Pasture Raised
Truly Free Ranging
fed NO Soy, NO Corn, NO wheat

Due to popular demand
(by our customers and our cows; chickens are part of our organic fly
control program)
we will be raising on pasture again this
year, Freedom Ranger Meat Chickens!
And this year they are SOY FREE and CORN FREE.
Instead of Soy, they get their protein from
Flax, Sunflower, Field Peas, Alfalfa and foraging.

Chickens can be halved, quartered or otherwise cut up for you, at an additional
cost, but must be arranged with us before slaughter day.
Organ meats will be available by request.

Pick up fresh at the farm, by reservation.

The cost of whole chickens is $5 a pound.

Chickens not sold within 3 days of slaughter
will be available for sale as frozen chickens.

Reserved chickens can be frozen for you also if you wish.

Chickens sell "like hotcakes" so reserve yours promptly!
Reservations are not absolutely necessary, but almost guarantee you get yours.
Please email me or use the contact us form or phone/text me 315-487-4336.
Thanks for music from
Click here to link to guide to roasting a whole chicken!
It used to be the only way we got it but now people are afraid of a whole chicken after
becoming accustomed to getting select parts from the store and restaurants.
You can cut yours up and repackage it the way you want it, or roast it whole and turn it into
several other dishes or eat it roasted. A roast chicken is so good, one of the ultimate
comfort foods. Add a little mac & cheese and a side of veggies...YUM. Below is a link to a
Better Homes & Gardens Roasting Guide for all sorts of foods, including your whole
chicken. You can Yahoo search "how to cook a whole chicken" and get tons of ideas,
including ideas to divide up your cooked chicken to make and freeze several interesting
meals for future thaw and bake dishes among other things. Think chicken salad, chicken
and dumplings, chicken cacciatore, chicken divan, chickens fajitas, chicken tortilla soup,
old fashioned chicken noodle soup, home made chicken stock, fried chicken, etc....
Like chicken wings? We love 'em. Purchase 3 whole chickens, cut off the wings, cut off the
tips of these wings (at the last joint) and discard or save for stock, cut the remaining wing at the
joint  and you now have a dozen wings the way you are paying too much to get them from the
pizza shop or wherever. To fry them, add oil or lard (I make ours from our own pasture raised
pork fat) or shortening to a skillet to make it only half as deep as these wings, heat your oil to
375 degrees, fry on one side until golden on bottom, turn over and fry the other side the same.
Melt some butter, add as much red hot sauce and toss the wings in it. Easy!
And where else will you get organic truly free range chicken wings but your own kitchen?
Don't know how to cut up a whole chicken?
Whole uncut chickens stay freshest and are your best value.
Use this link to a youtube video that shows you the EZ way.

Here is a fantastic recipe for roasting a whole cut up chicken. It is "different", can be
considered fancy or not. It was given to me by Chris Pollack, chef extraordinaire at the Pollack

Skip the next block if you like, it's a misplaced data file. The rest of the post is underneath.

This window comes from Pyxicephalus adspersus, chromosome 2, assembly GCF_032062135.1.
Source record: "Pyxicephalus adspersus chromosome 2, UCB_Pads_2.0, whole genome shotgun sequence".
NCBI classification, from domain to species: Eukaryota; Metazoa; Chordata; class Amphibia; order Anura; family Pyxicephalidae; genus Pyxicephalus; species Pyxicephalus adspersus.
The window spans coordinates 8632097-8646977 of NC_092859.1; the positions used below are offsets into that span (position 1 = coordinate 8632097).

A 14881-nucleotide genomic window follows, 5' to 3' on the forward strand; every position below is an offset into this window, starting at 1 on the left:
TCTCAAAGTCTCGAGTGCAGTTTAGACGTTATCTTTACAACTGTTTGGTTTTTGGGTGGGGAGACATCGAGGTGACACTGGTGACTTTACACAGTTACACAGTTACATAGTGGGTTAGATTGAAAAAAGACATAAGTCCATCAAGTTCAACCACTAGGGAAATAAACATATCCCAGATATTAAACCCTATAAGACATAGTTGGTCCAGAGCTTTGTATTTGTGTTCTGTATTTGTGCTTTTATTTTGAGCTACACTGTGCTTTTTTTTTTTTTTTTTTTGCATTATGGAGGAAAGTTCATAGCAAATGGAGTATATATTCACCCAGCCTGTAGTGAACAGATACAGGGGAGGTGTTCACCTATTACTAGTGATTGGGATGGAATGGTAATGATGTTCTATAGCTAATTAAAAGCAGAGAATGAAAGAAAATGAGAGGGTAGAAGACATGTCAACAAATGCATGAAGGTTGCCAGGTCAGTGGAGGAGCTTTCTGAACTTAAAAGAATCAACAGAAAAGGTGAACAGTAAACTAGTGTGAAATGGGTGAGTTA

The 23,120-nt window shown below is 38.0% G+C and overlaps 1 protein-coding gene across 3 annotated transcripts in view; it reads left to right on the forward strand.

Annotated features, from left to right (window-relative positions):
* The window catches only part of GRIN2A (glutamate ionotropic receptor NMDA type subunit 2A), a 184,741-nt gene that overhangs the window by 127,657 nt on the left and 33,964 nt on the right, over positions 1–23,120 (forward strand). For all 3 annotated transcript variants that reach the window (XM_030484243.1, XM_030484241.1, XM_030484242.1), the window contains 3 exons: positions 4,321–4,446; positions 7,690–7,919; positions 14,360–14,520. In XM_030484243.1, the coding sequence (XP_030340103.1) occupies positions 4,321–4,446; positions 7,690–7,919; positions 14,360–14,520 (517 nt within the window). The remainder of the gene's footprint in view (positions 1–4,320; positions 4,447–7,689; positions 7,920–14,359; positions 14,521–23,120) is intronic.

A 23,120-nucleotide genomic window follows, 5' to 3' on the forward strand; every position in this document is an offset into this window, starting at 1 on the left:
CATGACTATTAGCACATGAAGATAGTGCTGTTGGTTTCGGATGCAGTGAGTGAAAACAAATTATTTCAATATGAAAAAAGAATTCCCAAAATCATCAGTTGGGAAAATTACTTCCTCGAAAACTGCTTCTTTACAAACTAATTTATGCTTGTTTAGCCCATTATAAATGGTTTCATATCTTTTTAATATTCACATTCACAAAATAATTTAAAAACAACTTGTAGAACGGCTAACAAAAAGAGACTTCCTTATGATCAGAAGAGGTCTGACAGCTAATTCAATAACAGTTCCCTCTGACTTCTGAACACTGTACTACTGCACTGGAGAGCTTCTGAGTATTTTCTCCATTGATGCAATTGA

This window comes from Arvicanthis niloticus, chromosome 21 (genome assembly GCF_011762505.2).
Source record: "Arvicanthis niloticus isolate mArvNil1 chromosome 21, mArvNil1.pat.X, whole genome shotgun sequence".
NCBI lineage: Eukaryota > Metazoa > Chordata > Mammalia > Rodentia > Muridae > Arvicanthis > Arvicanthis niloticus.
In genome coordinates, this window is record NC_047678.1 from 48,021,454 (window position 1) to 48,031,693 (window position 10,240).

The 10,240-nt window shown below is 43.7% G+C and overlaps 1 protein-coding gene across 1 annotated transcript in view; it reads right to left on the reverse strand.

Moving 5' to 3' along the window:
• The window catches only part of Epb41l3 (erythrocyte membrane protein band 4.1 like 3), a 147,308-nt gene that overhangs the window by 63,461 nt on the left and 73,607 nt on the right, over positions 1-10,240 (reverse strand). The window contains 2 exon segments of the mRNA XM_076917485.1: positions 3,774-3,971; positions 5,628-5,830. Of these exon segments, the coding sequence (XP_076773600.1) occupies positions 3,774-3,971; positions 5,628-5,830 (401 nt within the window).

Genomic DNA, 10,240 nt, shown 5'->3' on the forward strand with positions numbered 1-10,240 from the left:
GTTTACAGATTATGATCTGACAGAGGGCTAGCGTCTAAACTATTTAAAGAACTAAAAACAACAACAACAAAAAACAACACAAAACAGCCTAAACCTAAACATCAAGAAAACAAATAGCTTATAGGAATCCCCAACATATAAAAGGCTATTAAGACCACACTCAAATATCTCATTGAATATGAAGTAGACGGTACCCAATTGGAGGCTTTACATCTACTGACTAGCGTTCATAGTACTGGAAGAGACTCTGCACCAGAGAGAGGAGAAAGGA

household. Following is a copy and paste from his own email to me. I know he uses chickens
larger than 3-1/2 to 4 lbs at times, and also will make it with just thighs sometimes. I made it with a
4 lb chicken and it came out  perfect. I eat the lemons, my husband does not.

Slow-Roasted Garlic and Lemon Chicken

This is one of those recipes you just can't make once: That's to say, after the first time, you're hooked. It is
gloriously easy: You just put everything in the roasting dish and leave it to cook in the oven, pervading the
house, at any time of year, with the summer scent of lemon and thyme — and of course, mellow, almost
honeyed garlic.

I change out the herbs, lemons, liquid depending on what's on hand

I got the idea of it from those long-cooked French chicken casseroles with whole garlic cloves and just
wanted to spritz it up with lemon for summer. The wonderful thing about it is that you turn the lemon from
being a flavoring to being a major player; left in chunks to cook slowly in the oven they seem almost to
caramelize and you can eat them, skin, pith and all, their sour bitterness sweetened in the heat.

1 chicken (approx. 3 and a half to 4 pounds), cut into 10 pieces
1 head garlic, separated into unpeeled cloves
2 unwaxed lemons, cut into chunky eighths
Small handful fresh thyme
3 tablespoons olive oil
10 tablespoons white wine
Black pepper

Pre-heat the oven to 300 degrees.

Put the chicken pieces into a roasting pan and add the garlic cloves, lemon chunks and the thyme; just
roughly pull the leaves off the stalks, leaving some intact for strewing over later. Add the oil and using your
hands mix everything together, then spread the mixture out, making sure all the chicken pieces are skin
side up.

Sprinkle over the white wine and grind on some pepper, then cover tightly with foil and put in the oven to
cook, at flavour-intensifyingly low heat, for 2 hours.

Remove the foil from the roasting pan, and turn up the oven to 400 degrees. Cook the uncovered chicken
for another 30-45 minutes, by which time the skin on the meat will have turned golden brown and the
lemons will have begun to scorch and caramelize at the edges.

I like to serve this as it is, straight from the roasting pan: So just strew with your remaining thyme and dole

Serves 4-6